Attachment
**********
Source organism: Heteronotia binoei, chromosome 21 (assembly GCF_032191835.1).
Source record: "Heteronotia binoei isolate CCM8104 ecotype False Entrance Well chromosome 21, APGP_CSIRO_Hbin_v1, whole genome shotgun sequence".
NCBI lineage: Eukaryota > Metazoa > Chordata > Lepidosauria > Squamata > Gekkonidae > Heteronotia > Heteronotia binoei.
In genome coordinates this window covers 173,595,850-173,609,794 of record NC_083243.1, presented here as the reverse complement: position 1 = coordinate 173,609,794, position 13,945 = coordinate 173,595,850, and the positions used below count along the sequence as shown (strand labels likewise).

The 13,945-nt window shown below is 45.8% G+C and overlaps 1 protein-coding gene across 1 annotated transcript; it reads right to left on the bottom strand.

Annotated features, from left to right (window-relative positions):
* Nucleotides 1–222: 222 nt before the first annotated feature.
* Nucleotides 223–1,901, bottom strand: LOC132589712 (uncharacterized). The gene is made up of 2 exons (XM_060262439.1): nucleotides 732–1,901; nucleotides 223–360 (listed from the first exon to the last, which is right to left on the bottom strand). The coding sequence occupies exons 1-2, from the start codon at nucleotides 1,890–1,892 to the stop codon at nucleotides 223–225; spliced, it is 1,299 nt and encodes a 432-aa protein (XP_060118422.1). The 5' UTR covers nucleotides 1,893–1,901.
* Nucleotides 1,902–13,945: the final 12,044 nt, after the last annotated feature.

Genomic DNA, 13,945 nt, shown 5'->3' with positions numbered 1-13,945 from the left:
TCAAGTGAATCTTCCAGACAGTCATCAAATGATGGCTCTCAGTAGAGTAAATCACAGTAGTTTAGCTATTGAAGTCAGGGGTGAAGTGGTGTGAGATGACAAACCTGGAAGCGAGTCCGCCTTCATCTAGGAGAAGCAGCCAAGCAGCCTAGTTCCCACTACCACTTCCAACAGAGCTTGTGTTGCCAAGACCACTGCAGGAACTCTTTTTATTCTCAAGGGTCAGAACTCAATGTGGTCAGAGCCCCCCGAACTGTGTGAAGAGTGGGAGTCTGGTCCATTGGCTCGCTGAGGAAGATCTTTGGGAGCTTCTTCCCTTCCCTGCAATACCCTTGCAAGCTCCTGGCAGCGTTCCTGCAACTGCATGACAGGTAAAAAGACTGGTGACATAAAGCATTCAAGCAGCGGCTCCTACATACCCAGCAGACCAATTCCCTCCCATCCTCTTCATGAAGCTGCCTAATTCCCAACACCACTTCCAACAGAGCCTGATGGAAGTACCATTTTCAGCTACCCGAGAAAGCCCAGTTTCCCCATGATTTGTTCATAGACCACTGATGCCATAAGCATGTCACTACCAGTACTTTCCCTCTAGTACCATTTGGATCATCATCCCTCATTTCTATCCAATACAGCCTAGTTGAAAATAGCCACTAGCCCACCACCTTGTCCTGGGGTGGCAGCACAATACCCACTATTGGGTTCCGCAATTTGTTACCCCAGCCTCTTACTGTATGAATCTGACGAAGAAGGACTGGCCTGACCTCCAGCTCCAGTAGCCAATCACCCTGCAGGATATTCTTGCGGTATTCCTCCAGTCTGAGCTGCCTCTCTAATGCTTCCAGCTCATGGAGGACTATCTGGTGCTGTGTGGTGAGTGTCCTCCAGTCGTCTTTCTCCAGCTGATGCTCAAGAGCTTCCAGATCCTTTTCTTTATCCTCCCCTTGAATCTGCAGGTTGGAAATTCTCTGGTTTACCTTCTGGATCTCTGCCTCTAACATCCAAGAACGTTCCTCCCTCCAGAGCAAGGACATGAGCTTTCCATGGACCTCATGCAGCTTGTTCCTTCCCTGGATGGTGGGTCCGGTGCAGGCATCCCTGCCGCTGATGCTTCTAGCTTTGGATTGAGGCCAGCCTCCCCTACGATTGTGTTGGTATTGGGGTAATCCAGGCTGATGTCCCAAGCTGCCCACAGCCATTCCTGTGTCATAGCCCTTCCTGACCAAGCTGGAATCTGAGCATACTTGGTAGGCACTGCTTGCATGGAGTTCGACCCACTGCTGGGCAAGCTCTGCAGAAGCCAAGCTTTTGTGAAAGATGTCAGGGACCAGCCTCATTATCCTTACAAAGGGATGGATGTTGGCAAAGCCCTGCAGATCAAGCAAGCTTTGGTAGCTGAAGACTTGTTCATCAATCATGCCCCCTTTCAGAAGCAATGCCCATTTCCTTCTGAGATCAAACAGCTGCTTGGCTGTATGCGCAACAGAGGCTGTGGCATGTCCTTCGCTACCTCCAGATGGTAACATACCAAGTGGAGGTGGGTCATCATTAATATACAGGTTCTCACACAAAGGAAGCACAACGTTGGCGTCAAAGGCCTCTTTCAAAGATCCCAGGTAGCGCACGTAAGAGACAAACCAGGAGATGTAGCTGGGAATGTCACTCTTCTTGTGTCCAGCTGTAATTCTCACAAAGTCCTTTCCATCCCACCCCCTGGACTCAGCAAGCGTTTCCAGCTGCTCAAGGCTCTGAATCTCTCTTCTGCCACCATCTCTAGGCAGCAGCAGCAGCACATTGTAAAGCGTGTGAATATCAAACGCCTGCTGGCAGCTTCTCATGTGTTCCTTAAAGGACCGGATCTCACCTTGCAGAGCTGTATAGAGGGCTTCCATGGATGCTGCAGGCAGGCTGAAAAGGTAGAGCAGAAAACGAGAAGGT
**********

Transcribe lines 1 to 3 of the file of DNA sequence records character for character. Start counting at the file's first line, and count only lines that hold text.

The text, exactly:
Source organism: Heteronotia binoei, chromosome 21 (assembly GCF_032191835.1).
Source record: "Heteronotia binoei isolate CCM8104 ecotype False Entrance Well chromosome 21, APGP_CSIRO_Hbin_v1, whole genome shotgun sequence".
NCBI lineage: Eukaryota > Metazoa > Chordata > Lepidosauria > Squamata > Gekkonidae > Heteronotia > Heteronotia binoei.